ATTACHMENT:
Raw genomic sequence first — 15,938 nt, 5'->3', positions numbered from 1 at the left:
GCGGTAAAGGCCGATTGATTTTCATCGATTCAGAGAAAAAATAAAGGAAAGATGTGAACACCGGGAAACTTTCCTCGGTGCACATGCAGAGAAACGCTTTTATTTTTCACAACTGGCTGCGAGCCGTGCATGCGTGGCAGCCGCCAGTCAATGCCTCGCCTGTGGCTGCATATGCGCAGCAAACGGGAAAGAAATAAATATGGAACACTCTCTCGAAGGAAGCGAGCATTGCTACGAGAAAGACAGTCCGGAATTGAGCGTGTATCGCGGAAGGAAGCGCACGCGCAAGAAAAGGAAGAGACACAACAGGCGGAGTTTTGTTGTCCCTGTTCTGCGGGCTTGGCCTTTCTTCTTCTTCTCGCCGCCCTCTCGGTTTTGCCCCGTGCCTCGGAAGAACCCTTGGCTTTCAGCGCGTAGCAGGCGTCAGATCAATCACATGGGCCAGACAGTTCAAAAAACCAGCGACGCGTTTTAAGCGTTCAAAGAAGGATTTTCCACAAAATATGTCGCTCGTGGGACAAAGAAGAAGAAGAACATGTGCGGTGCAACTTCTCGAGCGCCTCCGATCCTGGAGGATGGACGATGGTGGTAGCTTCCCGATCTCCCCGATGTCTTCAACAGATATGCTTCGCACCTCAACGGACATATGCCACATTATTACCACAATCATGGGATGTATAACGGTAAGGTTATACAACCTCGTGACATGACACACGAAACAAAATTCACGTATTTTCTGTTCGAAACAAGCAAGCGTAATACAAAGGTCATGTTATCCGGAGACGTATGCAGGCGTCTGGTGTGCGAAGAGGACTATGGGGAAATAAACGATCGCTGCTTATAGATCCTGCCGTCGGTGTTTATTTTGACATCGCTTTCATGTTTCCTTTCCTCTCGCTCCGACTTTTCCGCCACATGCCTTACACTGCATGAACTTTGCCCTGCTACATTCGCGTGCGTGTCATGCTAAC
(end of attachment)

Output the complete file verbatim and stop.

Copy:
Raw genomic sequence first — 15,938 nt, 5'->3', positions numbered from 1 at the left:
GCGGTAAAGGCCGATTGATTTTCATCGATTCAGAGAAAAAATAAAGGAAAGATGTGAACACCGGGAAACTTTCCTCGGTGCACATGCAGAGAAACGCTTTTATTTTTCACAACTGGCTGCGAGCCGTGCATGCGTGGCAGCCGCCAGTCAATGCCTCGCCTGTGGCTGCATATGCGCAGCAAACGGGAAAGAAATAAATATGGAACACTCTCTCGAAGGAAGCGAGCATTGCTACGAGAAAGACAGTCCGGAATTGAGCGTGTATCGCGGAAGGAAGCGCACGCGCAAGAAAAGGAAGAGACACAACAGGCGGAGTTTTGTTGTCCCTGTTCTGCGGGCTTGGCCTTTCTTCTTCTTCTCGCCGCCCTCTCGGTTTTGCCCCGTGCCTCGGAAGAACCCTTGGCTTTCAGCGCGTAGCAGGCGTCAGATCAATCACATGGGCCAGACAGTTCAAAAAACCAGCGACGCGTTTTAAGCGTTCAAAGAAGGATTTTCCACAAAATATGTCGCTCGTGGGACAAAGAAGAAGAAGAACATGTGCGGTGCAACTTCTCGAGCGCCTCCGATCCTGGAGGATGGACGATGGTGGTAGCTTCCCGATCTCCCCGATGTCTTCAACAGATATGCTTCGCACCTCAACGGACATATGCCACATTATTACCACAATCATGGGATGTATAACGGTAAGGTTATACAACCTCGTGACATGACACACGAAACAAAATTCACGTATTTTCTGTTCGAAACAAGCAAGCGTAATACAAAGGTCATGTTATCCGGAGACGTATGCAGGCGTCTGGTGTGCGAAGAGGACTATGGGGAAATAAACGATCGCTGCTTATAGATCCTGCCGTCGGTGTTTATTTTGACATCGCTTTCATGTTTCCTTTCCTCTCGCTCCGACTTTTCCGCCACATGCCTTACACTGCATGAACTTTGCCCTGCTACATTCGCGTGCGTGTCATGCTAAC